Driverless cars will probably be mandatory in the future, and my guess is that the insurance will become so prohibitively high, that you'll find it much cheaper to buy an automated car.

    Year 2045, scene courtroom

    Lawyer: So, sir, you (incredulously)willing chose to drive the vehicle by hand?

    Defendant: Yes, I did! I just wanted to exercise my right to enjoy driving my car

    Lawyer: Well, there you have it, ladies and gentlemen of the jury, the defendant freely admits to wanton and willfully endangering everyone else on the road! You must find him guilty!

    Or if you prefer the scene from I,Robot:

    Lt. John Bergin: What is the matter with you? Traffic Ops tells me you're driving your car manually. You ran two trucks off the road!

  • by MrKaos ( 858439 ) on Wednesday August 06, 2014 @10:14PM (#47619447) Journal

    You can't make anything foolproof because fools are so ingenious.

  • Re:Huh? (Score:4, Interesting)

    by Harlequin80 ( 1671040 ) on Thursday August 07, 2014 @12:24AM (#47620027)

    Having lived in Australia and the UK as well as driven a motorcycle 20000km around Europe and a car from LA to Miami I feel that I can comment without the citation.

    Germany have the best drivers as they have the highest standard of awareness of other drivers on the road and they are very consistent in what they do. The behaviour on their autobahns and highways is completely predictable. The UK you need to learn what is the etiquette in order to be comfortable. They drive faster than their continental cousins on the same grade road, they tend to follow closer and generally require a lower gap. That said they are acutely aware of every other car on the road. They can do the zip merge and will let people in but if you are not from the uk you will find the spaces small.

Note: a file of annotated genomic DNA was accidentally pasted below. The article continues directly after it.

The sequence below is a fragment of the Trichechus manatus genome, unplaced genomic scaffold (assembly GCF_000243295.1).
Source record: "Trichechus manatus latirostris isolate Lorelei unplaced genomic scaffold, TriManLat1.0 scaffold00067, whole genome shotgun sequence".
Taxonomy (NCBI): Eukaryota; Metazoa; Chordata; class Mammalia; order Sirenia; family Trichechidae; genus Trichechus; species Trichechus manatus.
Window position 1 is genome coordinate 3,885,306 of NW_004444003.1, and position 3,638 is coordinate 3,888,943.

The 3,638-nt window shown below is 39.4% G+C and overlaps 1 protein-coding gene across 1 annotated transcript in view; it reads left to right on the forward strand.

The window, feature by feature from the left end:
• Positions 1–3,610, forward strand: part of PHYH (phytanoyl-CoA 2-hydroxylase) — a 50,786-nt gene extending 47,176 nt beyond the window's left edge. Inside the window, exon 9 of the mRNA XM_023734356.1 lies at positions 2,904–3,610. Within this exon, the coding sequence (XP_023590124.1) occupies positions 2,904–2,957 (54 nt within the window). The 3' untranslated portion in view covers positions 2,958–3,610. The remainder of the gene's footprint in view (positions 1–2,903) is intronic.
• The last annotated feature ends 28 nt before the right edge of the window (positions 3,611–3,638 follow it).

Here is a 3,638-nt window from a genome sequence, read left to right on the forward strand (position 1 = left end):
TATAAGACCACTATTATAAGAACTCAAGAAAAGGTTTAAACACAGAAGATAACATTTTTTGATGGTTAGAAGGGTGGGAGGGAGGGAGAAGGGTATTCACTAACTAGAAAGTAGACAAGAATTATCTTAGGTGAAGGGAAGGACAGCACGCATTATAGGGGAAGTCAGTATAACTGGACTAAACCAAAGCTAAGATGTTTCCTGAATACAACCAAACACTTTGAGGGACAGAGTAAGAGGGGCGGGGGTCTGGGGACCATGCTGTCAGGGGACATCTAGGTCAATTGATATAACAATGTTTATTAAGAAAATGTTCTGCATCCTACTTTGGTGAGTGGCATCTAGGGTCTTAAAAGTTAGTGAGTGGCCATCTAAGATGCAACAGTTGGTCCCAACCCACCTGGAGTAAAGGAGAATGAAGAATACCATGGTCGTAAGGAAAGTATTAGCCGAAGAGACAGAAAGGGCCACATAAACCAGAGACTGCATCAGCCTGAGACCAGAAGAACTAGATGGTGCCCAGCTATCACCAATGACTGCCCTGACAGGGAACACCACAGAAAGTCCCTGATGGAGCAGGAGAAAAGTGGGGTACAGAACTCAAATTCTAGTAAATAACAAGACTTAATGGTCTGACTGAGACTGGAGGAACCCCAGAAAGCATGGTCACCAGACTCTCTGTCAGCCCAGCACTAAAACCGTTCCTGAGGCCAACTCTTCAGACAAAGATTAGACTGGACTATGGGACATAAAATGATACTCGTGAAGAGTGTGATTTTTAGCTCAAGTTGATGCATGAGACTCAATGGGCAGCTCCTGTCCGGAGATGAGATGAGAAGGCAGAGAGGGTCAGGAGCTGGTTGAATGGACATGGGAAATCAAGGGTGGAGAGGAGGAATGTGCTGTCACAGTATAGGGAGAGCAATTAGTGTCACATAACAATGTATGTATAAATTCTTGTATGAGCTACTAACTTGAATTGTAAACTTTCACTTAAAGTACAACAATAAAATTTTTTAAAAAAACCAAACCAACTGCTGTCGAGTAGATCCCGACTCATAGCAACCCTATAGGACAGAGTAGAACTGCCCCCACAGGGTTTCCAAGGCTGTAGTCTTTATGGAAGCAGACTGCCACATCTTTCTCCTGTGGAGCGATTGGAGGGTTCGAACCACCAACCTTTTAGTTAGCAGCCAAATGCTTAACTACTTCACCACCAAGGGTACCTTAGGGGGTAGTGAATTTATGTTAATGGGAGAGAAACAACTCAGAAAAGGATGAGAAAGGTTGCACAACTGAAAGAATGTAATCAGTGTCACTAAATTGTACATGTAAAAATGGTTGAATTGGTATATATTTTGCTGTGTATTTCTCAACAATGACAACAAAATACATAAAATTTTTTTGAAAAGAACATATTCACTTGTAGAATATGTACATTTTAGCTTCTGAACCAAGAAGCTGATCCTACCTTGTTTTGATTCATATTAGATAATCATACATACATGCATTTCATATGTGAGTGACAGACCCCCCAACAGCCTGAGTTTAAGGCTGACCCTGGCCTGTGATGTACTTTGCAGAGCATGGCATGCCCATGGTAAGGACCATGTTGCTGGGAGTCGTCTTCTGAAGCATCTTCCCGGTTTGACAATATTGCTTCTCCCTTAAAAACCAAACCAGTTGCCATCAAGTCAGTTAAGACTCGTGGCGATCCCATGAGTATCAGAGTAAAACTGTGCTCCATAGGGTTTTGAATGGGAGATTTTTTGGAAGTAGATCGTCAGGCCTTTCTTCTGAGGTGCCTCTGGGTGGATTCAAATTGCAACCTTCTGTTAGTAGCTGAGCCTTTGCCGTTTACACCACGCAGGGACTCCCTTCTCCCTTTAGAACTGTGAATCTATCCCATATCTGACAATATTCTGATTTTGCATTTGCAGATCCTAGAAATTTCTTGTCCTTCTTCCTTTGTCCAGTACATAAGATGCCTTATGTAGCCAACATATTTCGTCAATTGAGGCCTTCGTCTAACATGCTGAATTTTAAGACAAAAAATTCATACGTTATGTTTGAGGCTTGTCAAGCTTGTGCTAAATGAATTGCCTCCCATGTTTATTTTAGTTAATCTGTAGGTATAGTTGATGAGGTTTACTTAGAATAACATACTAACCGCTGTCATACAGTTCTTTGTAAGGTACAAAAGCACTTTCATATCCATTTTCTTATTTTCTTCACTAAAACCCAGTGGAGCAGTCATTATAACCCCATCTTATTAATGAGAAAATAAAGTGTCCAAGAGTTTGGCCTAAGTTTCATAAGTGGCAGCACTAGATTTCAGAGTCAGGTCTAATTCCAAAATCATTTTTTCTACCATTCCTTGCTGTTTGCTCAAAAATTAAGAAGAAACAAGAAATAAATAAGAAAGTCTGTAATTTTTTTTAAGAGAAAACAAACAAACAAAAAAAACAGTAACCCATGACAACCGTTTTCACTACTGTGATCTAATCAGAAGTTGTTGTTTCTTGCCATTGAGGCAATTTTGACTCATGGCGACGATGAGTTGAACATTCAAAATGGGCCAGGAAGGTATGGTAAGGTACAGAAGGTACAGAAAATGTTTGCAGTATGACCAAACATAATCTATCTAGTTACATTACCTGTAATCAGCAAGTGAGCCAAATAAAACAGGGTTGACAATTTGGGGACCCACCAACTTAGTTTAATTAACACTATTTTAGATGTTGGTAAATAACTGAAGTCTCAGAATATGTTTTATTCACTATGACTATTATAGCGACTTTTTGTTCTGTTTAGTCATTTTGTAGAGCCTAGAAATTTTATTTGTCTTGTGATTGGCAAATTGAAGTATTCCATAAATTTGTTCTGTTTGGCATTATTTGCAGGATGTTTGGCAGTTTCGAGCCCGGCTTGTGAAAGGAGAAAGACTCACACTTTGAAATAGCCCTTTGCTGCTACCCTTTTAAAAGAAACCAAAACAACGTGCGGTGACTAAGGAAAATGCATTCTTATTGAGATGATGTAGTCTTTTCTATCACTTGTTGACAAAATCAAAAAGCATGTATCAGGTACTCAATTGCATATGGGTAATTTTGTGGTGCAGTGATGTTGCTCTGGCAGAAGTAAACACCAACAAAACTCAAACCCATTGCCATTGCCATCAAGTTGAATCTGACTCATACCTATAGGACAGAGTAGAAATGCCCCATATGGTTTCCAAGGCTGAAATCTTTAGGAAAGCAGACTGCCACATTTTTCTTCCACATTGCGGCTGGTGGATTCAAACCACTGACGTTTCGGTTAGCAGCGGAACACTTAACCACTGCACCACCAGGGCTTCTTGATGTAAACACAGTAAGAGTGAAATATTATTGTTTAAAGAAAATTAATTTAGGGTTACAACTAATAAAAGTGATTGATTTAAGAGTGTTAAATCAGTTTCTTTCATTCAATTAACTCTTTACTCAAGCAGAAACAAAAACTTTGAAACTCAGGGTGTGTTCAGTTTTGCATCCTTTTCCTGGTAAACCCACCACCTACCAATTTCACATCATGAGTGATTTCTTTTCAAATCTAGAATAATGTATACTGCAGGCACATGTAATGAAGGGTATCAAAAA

America tends to be the opposite end of the spectrum to the UK. Technically I am sure their driving skills are find but awareness of others on the road appears to be zero. Keeping to the slow lane also seems to be an unknown art. Also on smaller streets stop signs and the like seem to be on a do I feel like following this today setup. If you are merging onto a highway you can pretty much bet the cars on the highway won't speed up or slow down to make life easier for you.

    Australia sits half way between the UK and USA. There is slightly more awareness of other drivers (but not enough) people will accept a smaller gap and are more consistent drivers. Running stop signs and traffic lights is a big no no in Australia and most people don't do it.

  • Re:Huh? (Score:5, Interesting)

    by Immerman ( 2627577 ) on Thursday August 07, 2014 @01:48AM (#47620387)

    I have no doubt that's what auto-makers would *like* to have happen - whether we let them or not is a separate question.

    But really, despite driving many cars there's only one AI - and every instance has exactly the same strengths and weaknesses. So why not insure the one driver, and thus incentivize the company to continuously improve it. Version 8.31.2036 has had an accident - get cracking boys, we want to fix the problem and deploy it as widely as possible before the next accident occurs.

    Make owners carry the liability and you're setting yourself up for a "smartphone" style ecosystem where most cars only get one or two updates, at best. Instead insurance will go up steadily for old cars as flaws are revealed, destroying the budget used-car market, much to the delight of the auto-manufacturers who created the flaws in the first place (unintentionally I hope).

In seeking the unattainable, simplicity only gets in the way. -- Epigrams in Programming, ACM SIGPLAN Sept. 1982